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Global E&P Spending May Rise for 1st Time in 3 Years

Wood Mackenzie said investments in exploration should reach about $50 billion, growing further still in 2020 to $60 billion.Wood Mackenzie said investments in exploration should reach about $50 billion, growing further still in 2020 to $60 billion.

Following a couple of years of reduced exploration and production investments, spending by global oil and gas companies is expected to increase by 7% in 2017, for the first rise in three years, according to a Barclays survey of 215 global oil and gas companies.

“With OPEC putting a floor on oil prices, operators have greater confidence to drill and complete, although the early stages of the recovery will be uneven,” a Barclays report was cited by Oil Price. North America’s oil firms will lead the recovery in spending with an expected 27% increase, according to the banking services company, which carried out the survey when oil prices were trading around $55 per barrel for Brent and at around $50 per barrel for West Texas Intermediate Crude.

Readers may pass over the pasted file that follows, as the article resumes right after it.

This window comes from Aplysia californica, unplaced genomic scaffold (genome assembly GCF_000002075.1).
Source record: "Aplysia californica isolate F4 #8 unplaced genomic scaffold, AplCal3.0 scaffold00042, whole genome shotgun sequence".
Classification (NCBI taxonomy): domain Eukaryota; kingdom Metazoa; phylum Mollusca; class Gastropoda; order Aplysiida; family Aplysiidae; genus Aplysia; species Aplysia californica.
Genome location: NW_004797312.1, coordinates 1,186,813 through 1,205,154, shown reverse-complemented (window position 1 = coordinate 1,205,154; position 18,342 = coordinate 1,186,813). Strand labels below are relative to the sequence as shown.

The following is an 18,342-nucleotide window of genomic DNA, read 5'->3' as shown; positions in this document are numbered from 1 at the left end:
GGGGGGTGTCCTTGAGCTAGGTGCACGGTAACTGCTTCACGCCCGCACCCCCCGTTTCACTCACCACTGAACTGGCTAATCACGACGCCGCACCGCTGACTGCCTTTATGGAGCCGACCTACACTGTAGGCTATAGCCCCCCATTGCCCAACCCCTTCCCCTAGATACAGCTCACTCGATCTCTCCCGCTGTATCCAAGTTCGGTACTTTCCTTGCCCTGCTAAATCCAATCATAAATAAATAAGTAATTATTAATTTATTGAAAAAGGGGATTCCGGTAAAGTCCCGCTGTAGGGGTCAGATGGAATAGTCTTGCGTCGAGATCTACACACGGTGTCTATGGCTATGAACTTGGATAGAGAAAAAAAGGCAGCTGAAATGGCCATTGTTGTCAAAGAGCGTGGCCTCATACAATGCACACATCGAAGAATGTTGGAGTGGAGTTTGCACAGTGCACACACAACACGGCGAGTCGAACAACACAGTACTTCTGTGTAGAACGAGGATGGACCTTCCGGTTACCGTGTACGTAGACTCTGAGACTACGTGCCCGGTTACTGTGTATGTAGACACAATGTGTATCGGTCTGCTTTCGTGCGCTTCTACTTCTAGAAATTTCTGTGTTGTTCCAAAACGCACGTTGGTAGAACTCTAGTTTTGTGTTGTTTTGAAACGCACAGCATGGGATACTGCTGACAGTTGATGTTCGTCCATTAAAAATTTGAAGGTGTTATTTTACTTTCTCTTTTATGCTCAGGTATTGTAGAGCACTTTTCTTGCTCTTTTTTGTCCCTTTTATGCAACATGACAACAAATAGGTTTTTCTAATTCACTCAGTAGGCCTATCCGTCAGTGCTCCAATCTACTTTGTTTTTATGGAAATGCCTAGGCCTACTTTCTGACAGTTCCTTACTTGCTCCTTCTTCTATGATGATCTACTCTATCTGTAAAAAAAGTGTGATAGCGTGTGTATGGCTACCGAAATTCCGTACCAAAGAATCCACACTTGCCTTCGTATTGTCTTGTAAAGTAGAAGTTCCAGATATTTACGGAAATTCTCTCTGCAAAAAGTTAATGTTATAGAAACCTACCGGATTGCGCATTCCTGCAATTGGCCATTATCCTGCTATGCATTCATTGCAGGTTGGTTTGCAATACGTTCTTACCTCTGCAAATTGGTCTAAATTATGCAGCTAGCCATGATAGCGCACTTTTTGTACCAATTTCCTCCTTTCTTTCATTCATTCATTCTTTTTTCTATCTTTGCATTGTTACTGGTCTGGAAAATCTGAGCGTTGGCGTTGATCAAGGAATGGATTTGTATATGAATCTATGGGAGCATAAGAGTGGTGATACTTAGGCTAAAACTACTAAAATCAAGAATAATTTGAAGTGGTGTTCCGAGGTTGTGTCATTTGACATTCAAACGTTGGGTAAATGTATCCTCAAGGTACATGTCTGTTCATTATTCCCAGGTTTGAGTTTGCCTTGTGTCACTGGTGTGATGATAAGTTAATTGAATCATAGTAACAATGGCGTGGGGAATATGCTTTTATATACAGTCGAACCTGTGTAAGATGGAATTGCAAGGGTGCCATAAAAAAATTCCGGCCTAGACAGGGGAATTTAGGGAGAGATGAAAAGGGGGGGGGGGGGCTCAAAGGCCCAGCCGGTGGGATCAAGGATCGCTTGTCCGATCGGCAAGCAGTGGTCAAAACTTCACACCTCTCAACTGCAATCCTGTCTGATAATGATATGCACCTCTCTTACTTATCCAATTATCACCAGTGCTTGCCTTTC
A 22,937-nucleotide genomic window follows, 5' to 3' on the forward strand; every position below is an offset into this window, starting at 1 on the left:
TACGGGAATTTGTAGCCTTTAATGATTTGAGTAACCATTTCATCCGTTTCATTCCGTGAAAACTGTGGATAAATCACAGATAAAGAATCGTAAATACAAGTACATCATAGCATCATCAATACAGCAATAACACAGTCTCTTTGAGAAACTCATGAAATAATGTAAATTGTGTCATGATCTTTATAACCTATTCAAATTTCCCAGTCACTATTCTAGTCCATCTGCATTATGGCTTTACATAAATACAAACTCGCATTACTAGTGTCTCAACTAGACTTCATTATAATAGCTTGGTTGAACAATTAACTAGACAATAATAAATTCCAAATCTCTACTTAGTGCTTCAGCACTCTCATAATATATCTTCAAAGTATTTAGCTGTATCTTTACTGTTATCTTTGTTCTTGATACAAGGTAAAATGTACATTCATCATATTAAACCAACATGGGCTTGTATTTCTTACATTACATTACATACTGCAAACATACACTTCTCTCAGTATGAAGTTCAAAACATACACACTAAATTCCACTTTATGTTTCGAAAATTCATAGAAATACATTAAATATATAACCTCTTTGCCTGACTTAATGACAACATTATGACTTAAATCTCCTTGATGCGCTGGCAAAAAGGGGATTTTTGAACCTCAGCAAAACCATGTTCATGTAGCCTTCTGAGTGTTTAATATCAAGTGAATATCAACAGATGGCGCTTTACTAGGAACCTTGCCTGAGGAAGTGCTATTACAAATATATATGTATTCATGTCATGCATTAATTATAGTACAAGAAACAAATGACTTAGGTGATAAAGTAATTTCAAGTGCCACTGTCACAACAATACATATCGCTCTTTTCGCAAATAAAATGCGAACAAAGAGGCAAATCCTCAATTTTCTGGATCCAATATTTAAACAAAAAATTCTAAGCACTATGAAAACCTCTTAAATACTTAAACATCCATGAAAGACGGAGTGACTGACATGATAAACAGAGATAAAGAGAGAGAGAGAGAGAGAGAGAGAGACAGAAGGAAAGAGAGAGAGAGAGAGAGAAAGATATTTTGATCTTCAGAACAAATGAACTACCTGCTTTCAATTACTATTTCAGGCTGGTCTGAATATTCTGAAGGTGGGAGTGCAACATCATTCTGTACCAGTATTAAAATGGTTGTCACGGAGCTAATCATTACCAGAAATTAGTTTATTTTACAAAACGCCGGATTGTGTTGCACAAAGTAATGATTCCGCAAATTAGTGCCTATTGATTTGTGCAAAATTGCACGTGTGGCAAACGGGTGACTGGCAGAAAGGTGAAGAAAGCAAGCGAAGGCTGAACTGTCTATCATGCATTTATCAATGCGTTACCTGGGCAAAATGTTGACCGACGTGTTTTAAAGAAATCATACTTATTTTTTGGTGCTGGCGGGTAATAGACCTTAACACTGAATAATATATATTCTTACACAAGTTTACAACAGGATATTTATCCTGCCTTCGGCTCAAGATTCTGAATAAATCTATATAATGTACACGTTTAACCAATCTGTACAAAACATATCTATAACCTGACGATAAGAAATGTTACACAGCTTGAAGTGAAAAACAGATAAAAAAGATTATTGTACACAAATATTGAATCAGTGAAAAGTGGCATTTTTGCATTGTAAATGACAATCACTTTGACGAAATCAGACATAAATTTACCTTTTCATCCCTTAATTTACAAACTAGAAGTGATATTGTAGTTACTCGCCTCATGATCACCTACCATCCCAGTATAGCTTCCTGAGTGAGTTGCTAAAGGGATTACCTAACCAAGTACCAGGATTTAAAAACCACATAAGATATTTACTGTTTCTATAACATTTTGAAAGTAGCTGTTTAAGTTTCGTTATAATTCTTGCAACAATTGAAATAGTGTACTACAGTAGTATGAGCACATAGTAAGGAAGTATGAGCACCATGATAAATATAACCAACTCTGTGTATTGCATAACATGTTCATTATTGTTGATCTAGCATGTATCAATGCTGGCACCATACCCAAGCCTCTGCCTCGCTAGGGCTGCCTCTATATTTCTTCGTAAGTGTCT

Still, production is seen dropping on the back of higher service costs that are expected to offset the increased-budgets effects, according to Barclays. Offshore E&P spending would still suffer, with spending seen down by 20-25% this year, versus an expected drop of 34% for last year.

According to a Wood Mackenzie report from December 2016, oil and gas exploration investment will slump further in 2017 to $37 billion, which would be the lowest exploration investment level since at least 2009. To compare, in 2014, exploration investment hit $100 billion.

In 2018, however, things will start recovering, Wood Mackenzie said, and by the following year, investments in exploration should reach about $50 billion, growing further still in 2020 to $60 billion.

In the global corporate outlook for 2017, Wood Mackenzie expects that the oil and gas industry's cash flow will turn  positive for the first time since the downturn, should OPEC production cuts push oil prices above $55.

Assessing this year’s prospects for oil majors, independents and national oil companies, Wood Mackenzie has singled out five trends to look for in 2017: strengthening finances will be a top priority; US independents will lead the sector into a new investment cycle; portfolios will adapt; production will rise modestly despite past capital expenditure cuts; and there will be improved value proposition for exploration and mergers and acquisitions.

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